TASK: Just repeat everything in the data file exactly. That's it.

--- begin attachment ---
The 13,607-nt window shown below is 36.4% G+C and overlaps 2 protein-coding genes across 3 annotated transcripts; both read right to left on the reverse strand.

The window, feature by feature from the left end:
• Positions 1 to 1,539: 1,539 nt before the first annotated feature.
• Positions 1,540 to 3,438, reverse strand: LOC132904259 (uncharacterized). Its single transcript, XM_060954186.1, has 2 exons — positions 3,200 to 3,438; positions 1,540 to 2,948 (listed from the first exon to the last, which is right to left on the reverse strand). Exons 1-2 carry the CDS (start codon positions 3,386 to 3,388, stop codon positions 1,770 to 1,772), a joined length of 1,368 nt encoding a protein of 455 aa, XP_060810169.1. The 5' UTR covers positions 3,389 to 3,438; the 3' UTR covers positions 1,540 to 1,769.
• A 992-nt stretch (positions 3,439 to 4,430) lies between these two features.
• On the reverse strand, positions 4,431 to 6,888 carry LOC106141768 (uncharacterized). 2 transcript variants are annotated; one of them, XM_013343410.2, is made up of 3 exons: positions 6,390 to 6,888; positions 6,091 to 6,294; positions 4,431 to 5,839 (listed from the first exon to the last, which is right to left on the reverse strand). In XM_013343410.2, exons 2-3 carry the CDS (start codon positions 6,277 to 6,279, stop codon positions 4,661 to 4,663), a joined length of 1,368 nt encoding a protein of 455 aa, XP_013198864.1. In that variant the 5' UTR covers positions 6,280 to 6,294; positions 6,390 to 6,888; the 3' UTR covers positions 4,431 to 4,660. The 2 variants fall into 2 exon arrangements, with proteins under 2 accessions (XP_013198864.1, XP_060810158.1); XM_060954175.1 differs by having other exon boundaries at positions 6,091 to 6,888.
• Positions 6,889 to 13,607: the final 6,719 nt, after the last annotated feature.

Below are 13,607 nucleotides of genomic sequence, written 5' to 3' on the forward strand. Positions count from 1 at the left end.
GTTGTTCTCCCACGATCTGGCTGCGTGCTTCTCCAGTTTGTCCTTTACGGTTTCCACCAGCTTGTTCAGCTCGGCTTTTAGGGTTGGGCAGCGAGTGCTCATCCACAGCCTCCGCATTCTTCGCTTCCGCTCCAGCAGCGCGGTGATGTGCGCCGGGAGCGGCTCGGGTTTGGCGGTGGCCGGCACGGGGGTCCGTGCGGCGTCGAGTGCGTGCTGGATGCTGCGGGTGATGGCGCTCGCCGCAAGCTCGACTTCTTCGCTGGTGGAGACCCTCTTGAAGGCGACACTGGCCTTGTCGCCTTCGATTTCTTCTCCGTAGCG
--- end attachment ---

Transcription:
The 13,607-nt window shown below is 36.4% G+C and overlaps 2 protein-coding genes across 3 annotated transcripts; both read right to left on the reverse strand.

The window, feature by feature from the left end:
• Positions 1 to 1,539: 1,539 nt before the first annotated feature.
• Positions 1,540 to 3,438, reverse strand: LOC132904259 (uncharacterized). Its single transcript, XM_060954186.1, has 2 exons — positions 3,200 to 3,438; positions 1,540 to 2,948 (listed from the first exon to the last, which is right to left on the reverse strand). Exons 1-2 carry the CDS (start codon positions 3,386 to 3,388, stop codon positions 1,770 to 1,772), a joined length of 1,368 nt encoding a protein of 455 aa, XP_060810169.1. The 5' UTR covers positions 3,389 to 3,438; the 3' UTR covers positions 1,540 to 1,769.
• A 992-nt stretch (positions 3,439 to 4,430) lies between these two features.
• On the reverse strand, positions 4,431 to 6,888 carry LOC106141768 (uncharacterized). 2 transcript variants are annotated; one of them, XM_013343410.2, is made up of 3 exons: positions 6,390 to 6,888; positions 6,091 to 6,294; positions 4,431 to 5,839 (listed from the first exon to the last, which is right to left on the reverse strand). In XM_013343410.2, exons 2-3 carry the CDS (start codon positions 6,277 to 6,279, stop codon positions 4,661 to 4,663), a joined length of 1,368 nt encoding a protein of 455 aa, XP_013198864.1. In that variant the 5' UTR covers positions 6,280 to 6,294; positions 6,390 to 6,888; the 3' UTR covers positions 4,431 to 4,660. The 2 variants fall into 2 exon arrangements, with proteins under 2 accessions (XP_013198864.1, XP_060810158.1); XM_060954175.1 differs by having other exon boundaries at positions 6,091 to 6,888.
• Positions 6,889 to 13,607: the final 6,719 nt, after the last annotated feature.

Below are 13,607 nucleotides of genomic sequence, written 5' to 3' on the forward strand. Positions count from 1 at the left end.
GTTGTTCTCCCACGATCTGGCTGCGTGCTTCTCCAGTTTGTCCTTTACGGTTTCCACCAGCTTGTTCAGCTCGGCTTTTAGGGTTGGGCAGCGAGTGCTCATCCACAGCCTCCGCATTCTTCGCTTCCGCTCCAGCAGCGCGGTGATGTGCGCCGGGAGCGGCTCGGGTTTGGCGGTGGCCGGCACGGGGGTCCGTGCGGCGTCGAGTGCGTGCTGGATGCTGCGGGTGATGGCGCTCGCCGCAAGCTCGACTTCTTCGCTGGTGGAGACCCTCTTGAAGGCGACACTGGCCTTGTCGCCTTCGATTTCTTCTCCGTAGCG